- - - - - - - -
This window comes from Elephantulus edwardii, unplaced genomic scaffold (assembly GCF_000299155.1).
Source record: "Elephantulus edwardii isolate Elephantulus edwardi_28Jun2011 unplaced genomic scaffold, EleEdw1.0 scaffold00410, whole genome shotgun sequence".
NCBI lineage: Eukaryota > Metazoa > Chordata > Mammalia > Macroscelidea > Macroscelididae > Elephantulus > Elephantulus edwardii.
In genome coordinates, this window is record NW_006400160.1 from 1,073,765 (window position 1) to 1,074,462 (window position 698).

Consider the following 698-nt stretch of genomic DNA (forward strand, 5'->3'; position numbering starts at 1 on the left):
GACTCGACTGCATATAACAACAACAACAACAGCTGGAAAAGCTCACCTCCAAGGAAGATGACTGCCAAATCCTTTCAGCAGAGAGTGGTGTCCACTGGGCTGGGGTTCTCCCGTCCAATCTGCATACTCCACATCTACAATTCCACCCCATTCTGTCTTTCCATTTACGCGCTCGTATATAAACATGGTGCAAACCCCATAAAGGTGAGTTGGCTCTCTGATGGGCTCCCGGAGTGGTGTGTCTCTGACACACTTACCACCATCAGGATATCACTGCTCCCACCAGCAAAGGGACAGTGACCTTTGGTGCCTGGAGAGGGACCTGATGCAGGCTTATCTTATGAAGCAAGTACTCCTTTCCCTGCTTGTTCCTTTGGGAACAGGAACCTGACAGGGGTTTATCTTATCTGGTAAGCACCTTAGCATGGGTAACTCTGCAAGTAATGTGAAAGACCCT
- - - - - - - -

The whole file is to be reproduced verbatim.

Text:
This window comes from Elephantulus edwardii, unplaced genomic scaffold (assembly GCF_000299155.1).
Source record: "Elephantulus edwardii isolate Elephantulus edwardi_28Jun2011 unplaced genomic scaffold, EleEdw1.0 scaffold00410, whole genome shotgun sequence".
NCBI lineage: Eukaryota > Metazoa > Chordata > Mammalia > Macroscelidea > Macroscelididae > Elephantulus > Elephantulus edwardii.
In genome coordinates, this window is record NW_006400160.1 from 1,073,765 (window position 1) to 1,074,462 (window position 698).

Consider the following 698-nt stretch of genomic DNA (forward strand, 5'->3'; position numbering starts at 1 on the left):
GACTCGACTGCATATAACAACAACAACAACAGCTGGAAAAGCTCACCTCCAAGGAAGATGACTGCCAAATCCTTTCAGCAGAGAGTGGTGTCCACTGGGCTGGGGTTCTCCCGTCCAATCTGCATACTCCACATCTACAATTCCACCCCATTCTGTCTTTCCATTTACGCGCTCGTATATAAACATGGTGCAAACCCCATAAAGGTGAGTTGGCTCTCTGATGGGCTCCCGGAGTGGTGTGTCTCTGACACACTTACCACCATCAGGATATCACTGCTCCCACCAGCAAAGGGACAGTGACCTTTGGTGCCTGGAGAGGGACCTGATGCAGGCTTATCTTATGAAGCAAGTACTCCTTTCCCTGCTTGTTCCTTTGGGAACAGGAACCTGACAGGGGTTTATCTTATCTGGTAAGCACCTTAGCATGGGTAACTCTGCAAGTAATGTGAAAGACCCT